Ideas: Throwing Out vs. Digging Deep

Ideas are work.

More than once I have started down the path of a story idea and come up against major obstacles. “Ugh, that’s too trope-y,” or “No, that reminds me too much of [other book].” And you know what it’s tempting to do when you hit a big picture snag like that? Write the whole idea off. Because, who wants to waste time developing something problematic at its very foundation?

But here’s the thing.

“Obstacles” can be gotten round. “Problems” can be solved. X has already been done before? Big whoop. What’s new? (Certainly not the grievance that it’s all been done before.) Y is a hackneyed cliché that you’ll eat paste and die before subscribing to? Clichés are as old as time raised your ancestors, but they still managed to invent things. So do we.

My point is this: when you recognize a problem with an idea, that is not just cause for casting the idea away. That is cause for putting the problem under your microscope, studying it, and accepting it as your first creative challenge.

If the core of your idea, if the thing that first sparked it is original and raw and excites you, it is worth breaking rocks for.

What is the spark/heart/core of your idea? The spark is often the first thing about the idea that came to you. It could be a concept, a scene, a phrase, a spoken line. It is the thing from which everything else unfolds. It is the one essential, non-negotiable bone of your story (And here is what has been a recent revelation for me: Especially in the planning stages, most of your story is negotiable). If you can isolate the spark, you can carry it through different permutations until you find the pieces it fits with.

That’s not to say you mightn’t need to put an idea down for a while and let it sit, get some distance and perspective—but if you have your spark, and you can pinpoint your concerns—even the big picture ones—you can creative your way around them. Give them a twist. Come up with something else. Try new pieces on, cast old ones away or rearrange them.

But if the spark of your story grabs you, for fiction’s sake, don’t throw it out!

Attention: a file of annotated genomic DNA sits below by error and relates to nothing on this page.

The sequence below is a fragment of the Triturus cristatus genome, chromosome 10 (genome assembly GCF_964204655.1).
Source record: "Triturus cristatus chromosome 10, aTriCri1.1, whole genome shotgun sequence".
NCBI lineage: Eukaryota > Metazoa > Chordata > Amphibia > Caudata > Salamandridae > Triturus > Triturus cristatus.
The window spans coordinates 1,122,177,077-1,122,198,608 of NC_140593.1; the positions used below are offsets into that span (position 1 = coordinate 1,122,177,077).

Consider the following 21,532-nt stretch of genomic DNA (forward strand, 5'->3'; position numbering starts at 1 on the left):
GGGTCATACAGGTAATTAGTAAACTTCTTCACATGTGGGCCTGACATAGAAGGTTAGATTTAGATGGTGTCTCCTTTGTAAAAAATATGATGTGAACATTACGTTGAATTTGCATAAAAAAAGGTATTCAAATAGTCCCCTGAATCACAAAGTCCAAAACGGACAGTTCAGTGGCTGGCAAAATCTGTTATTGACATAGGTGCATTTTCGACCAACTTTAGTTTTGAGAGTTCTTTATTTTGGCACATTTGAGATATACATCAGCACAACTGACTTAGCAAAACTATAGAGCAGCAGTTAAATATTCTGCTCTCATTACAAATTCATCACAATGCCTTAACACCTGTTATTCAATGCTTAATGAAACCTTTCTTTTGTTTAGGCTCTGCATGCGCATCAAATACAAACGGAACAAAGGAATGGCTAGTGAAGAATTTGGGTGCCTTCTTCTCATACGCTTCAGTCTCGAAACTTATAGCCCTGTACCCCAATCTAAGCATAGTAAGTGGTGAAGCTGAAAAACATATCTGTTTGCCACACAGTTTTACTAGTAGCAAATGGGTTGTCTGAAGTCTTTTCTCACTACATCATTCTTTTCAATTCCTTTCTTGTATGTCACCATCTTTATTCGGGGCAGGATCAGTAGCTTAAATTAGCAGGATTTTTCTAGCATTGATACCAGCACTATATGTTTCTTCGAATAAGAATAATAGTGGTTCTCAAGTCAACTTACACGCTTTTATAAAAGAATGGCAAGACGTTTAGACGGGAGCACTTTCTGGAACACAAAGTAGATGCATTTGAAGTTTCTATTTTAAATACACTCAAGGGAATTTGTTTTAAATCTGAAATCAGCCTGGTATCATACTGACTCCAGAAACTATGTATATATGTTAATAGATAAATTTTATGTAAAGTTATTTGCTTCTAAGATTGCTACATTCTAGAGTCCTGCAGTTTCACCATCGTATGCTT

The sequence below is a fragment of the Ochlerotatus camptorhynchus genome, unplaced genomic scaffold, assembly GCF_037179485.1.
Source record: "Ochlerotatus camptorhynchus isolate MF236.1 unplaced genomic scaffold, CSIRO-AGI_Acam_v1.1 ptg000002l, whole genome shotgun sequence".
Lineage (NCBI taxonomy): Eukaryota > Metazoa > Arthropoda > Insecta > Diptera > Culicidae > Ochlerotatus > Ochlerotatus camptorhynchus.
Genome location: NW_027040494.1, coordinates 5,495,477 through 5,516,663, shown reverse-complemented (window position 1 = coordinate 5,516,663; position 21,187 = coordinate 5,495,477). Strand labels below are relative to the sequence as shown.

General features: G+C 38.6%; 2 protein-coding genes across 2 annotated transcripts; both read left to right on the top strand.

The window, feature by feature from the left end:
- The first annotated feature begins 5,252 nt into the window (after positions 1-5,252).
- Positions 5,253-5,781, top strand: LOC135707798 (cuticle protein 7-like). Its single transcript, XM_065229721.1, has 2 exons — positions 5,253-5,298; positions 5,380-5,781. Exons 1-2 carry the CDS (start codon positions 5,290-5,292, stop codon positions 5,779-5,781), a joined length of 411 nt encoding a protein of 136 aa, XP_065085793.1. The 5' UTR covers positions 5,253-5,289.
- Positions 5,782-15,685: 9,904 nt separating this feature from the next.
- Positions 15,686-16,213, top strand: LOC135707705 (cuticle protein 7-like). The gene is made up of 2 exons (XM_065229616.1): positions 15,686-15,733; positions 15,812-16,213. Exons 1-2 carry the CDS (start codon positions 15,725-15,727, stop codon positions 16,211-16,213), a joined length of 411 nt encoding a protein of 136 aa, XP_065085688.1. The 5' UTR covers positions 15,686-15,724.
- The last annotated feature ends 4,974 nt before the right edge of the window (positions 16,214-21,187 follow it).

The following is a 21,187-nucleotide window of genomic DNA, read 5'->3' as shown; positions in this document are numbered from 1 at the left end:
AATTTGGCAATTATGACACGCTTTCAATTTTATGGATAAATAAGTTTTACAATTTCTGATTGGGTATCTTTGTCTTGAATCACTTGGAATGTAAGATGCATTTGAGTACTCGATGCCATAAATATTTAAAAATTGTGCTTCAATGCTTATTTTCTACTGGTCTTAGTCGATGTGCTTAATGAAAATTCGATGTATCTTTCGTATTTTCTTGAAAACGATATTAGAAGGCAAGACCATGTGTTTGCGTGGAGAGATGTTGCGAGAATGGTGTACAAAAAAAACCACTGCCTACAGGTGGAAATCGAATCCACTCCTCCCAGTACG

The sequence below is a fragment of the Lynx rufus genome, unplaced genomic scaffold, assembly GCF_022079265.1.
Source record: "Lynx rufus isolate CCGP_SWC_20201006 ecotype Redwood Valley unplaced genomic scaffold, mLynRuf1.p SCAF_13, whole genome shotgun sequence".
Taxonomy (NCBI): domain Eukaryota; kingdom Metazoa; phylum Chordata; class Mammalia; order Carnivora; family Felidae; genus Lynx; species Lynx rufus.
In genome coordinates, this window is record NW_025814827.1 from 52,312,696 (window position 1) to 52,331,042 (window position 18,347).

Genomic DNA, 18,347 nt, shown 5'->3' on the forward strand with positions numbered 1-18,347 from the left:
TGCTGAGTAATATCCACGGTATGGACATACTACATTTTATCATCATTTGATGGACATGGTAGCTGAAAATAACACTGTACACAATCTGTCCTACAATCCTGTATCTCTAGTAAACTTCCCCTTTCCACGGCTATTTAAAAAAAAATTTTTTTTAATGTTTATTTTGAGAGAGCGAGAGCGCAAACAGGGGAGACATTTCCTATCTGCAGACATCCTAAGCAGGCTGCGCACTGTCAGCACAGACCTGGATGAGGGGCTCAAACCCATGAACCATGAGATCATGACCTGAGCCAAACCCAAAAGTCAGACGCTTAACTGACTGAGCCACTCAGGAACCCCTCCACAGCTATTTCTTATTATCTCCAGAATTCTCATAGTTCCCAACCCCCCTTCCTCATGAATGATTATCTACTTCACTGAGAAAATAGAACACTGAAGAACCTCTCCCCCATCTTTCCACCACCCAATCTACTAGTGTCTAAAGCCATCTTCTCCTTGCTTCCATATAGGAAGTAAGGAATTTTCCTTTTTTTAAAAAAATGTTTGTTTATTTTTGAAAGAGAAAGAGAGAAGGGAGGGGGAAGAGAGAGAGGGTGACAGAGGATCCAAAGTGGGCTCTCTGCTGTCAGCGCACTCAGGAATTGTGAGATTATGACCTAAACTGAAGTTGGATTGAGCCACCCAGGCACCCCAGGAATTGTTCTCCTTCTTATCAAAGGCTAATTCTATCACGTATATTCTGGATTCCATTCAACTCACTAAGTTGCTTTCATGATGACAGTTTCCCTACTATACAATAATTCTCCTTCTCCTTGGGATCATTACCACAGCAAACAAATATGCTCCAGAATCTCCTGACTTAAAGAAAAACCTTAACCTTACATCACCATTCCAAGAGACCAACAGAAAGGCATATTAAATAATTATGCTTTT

Dig deeper.


From Chaos Comes Order, or: This is How You Write

This is something I have come to realize recently. I mean, really realize:

Writing is messy.

There’s simply no right way to do it. (There are, however, plenty of wrong ones: baking cookies, watching Dexter, and checking your email every seven minutes to see if Mr./Ms. Agent has finished reading your manuscript among them.)

You start with an idea. Probably a half-baked one, if even. We may be talking quarter or eighth or sixteenth-baked here.

The good (or stress-inducing, depending on your perspective) news is that you’ve got another fractionally-baked idea to pair it with. Yay! A salt and pepper set!

And then there are all those other little fragments of something rattling around in your head like broken filaments or a pick stuck inside a guitar. They want to be part of your story, too.

You shake all the pieces out, line them up on the carpet. Really, it’s a bit like emptying one of those $19.99 Everything jars from Goodwill onto the floor and looking at all the Legos and buttons and friendship beads and Canadian money and googly eyes and plastic dinosaurs and popsicle sticks with the jokes on them and stale candy and God knows what and saying, From this I shall build a DeLorean. A sane person would answer: You’re off your rocker and halfway to the moon.

But somehow you string the pieces together. Somehow your choking hazard avalanche of disparate ideas and disorder becomes an outline, then a draft, and then a novel. Give or take 3-300 revisions between.

How do you get from Chaos to finished product? It’s a mystery to me, and frankly some kind of miracle. But there are a few things that do seem to help:

  1. Time. Ideas need to steep. Suggestions need to sit. Parts need to come together. Most of which is outside the actual writing.
  2. Effort. Sometimes the only way to find the path that works is to try all the ones that don’t first. Multiply x 3,756 for all the individual challenges/creative problem-solving issues you might encounter in a single novel.
  3. Determination. Just keep showing up. And showing up. And showing up. You have to work and work some more until it’s done.

Those are the bases. Your ideas are the flavor.

What you make (and how) is up to you.